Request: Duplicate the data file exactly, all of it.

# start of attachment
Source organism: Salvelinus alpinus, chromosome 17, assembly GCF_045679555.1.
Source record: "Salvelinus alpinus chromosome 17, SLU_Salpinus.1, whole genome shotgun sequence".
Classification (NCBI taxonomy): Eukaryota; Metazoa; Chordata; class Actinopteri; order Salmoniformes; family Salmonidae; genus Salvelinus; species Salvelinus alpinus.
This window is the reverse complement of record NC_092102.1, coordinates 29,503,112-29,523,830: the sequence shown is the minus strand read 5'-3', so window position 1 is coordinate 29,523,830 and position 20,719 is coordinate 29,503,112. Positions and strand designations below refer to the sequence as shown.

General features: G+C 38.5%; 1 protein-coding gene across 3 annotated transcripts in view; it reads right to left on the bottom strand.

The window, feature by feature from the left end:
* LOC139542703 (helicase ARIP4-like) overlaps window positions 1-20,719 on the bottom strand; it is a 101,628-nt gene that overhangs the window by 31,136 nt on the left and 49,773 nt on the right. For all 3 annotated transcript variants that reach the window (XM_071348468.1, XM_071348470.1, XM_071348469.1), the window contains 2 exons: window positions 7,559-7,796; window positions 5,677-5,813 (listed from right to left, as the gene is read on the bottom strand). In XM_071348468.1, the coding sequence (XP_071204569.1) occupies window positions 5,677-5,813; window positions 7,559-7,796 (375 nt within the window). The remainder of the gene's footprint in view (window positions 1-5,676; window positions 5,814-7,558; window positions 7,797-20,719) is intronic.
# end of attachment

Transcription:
Source organism: Salvelinus alpinus, chromosome 17, assembly GCF_045679555.1.
Source record: "Salvelinus alpinus chromosome 17, SLU_Salpinus.1, whole genome shotgun sequence".
Classification (NCBI taxonomy): Eukaryota; Metazoa; Chordata; class Actinopteri; order Salmoniformes; family Salmonidae; genus Salvelinus; species Salvelinus alpinus.
This window is the reverse complement of record NC_092102.1, coordinates 29,503,112-29,523,830: the sequence shown is the minus strand read 5'-3', so window position 1 is coordinate 29,523,830 and position 20,719 is coordinate 29,503,112. Positions and strand designations below refer to the sequence as shown.

General features: G+C 38.5%; 1 protein-coding gene across 3 annotated transcripts in view; it reads right to left on the bottom strand.

The window, feature by feature from the left end:
* LOC139542703 (helicase ARIP4-like) overlaps window positions 1-20,719 on the bottom strand; it is a 101,628-nt gene that overhangs the window by 31,136 nt on the left and 49,773 nt on the right. For all 3 annotated transcript variants that reach the window (XM_071348468.1, XM_071348470.1, XM_071348469.1), the window contains 2 exons: window positions 7,559-7,796; window positions 5,677-5,813 (listed from right to left, as the gene is read on the bottom strand). In XM_071348468.1, the coding sequence (XP_071204569.1) occupies window positions 5,677-5,813; window positions 7,559-7,796 (375 nt within the window). The remainder of the gene's footprint in view (window positions 1-5,676; window positions 5,814-7,558; window positions 7,797-20,719) is intronic.